Predictive Analytics: Managing Fundamental Tradeoffs
Three lessons demonstrate that “one click” application are too much to ask for.
By Mu Zhu
People love all sorts of “one click” applications because they are easy to handle, but they are like an analog radio that’s pre-tuned to a single station; you won’t find it too useful unless this single station happens to be the only station that you will ever listen to. To allow you to listen to different stations, the radio must come with a knob. But the added flexibility must come with a cost; you must turn this knob carefully – otherwise you will hear nothing but static noise. If you are thinking about delving into predictive analytics or data mining, this common-sense principle is one that you must grasp.
The majority – though not all – of the problems encountered in predictive analytics and data mining can be described as one of using some past data to uncover a hidden relationship between a number of inputs and an outcome. Once uncovered, this relationship can be used to make predictions.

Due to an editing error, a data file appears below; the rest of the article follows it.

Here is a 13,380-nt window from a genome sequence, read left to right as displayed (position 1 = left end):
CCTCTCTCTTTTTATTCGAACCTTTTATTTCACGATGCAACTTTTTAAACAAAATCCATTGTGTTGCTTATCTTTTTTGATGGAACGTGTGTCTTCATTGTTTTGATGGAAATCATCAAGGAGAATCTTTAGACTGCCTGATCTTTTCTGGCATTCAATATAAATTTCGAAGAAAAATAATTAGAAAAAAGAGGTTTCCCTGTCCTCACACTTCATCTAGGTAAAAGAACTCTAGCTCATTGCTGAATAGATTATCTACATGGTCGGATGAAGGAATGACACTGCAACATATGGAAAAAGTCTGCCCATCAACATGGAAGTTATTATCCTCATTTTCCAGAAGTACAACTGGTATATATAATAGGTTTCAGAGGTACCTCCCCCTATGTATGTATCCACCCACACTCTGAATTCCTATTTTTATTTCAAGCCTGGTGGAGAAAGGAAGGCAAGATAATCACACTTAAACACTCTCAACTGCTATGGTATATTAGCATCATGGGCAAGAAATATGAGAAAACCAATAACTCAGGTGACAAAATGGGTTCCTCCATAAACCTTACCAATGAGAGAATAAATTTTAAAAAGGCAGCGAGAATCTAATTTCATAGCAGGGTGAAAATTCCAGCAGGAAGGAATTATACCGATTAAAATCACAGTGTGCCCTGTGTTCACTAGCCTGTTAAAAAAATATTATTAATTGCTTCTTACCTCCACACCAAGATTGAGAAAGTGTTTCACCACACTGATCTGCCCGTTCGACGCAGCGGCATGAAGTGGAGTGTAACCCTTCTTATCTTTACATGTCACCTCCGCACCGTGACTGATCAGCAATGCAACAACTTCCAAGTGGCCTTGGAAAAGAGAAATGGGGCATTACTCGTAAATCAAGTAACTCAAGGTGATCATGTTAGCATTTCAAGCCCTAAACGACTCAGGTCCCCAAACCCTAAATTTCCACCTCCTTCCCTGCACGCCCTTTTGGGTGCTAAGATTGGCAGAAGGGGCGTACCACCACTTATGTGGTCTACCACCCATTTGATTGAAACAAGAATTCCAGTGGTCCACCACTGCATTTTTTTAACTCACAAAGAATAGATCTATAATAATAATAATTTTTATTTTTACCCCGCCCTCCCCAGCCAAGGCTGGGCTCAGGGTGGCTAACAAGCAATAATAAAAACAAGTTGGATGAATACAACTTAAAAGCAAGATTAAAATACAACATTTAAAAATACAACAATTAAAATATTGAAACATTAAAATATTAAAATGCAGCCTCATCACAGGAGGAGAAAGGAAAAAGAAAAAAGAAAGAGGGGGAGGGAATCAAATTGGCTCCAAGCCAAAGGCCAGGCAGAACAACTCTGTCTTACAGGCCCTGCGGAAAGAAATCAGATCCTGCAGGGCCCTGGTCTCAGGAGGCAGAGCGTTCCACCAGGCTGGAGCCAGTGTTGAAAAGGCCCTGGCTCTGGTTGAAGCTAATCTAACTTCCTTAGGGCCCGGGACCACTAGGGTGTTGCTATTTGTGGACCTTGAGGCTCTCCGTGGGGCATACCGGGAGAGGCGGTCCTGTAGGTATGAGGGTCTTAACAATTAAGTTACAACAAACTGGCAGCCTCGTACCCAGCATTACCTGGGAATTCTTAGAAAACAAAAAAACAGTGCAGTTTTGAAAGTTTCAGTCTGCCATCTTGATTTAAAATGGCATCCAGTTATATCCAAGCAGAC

For example, we may have a database of individual voters, perhaps thousands of them. For each voter, the database records his or her age, gender, income, education level, and whether he or she voted for a Republican or a Democratic candidate in the previous presidential election. From such a database, we’d like to uncover a rule, which will allow us to use any voter’s gender, income and education level to predict his or her voting behavior in the next election. Of course, any such rule will be quite imperfect in its ability to make the right predictions all the time, but we can still hope to do better than random guessing, perhaps significantly better.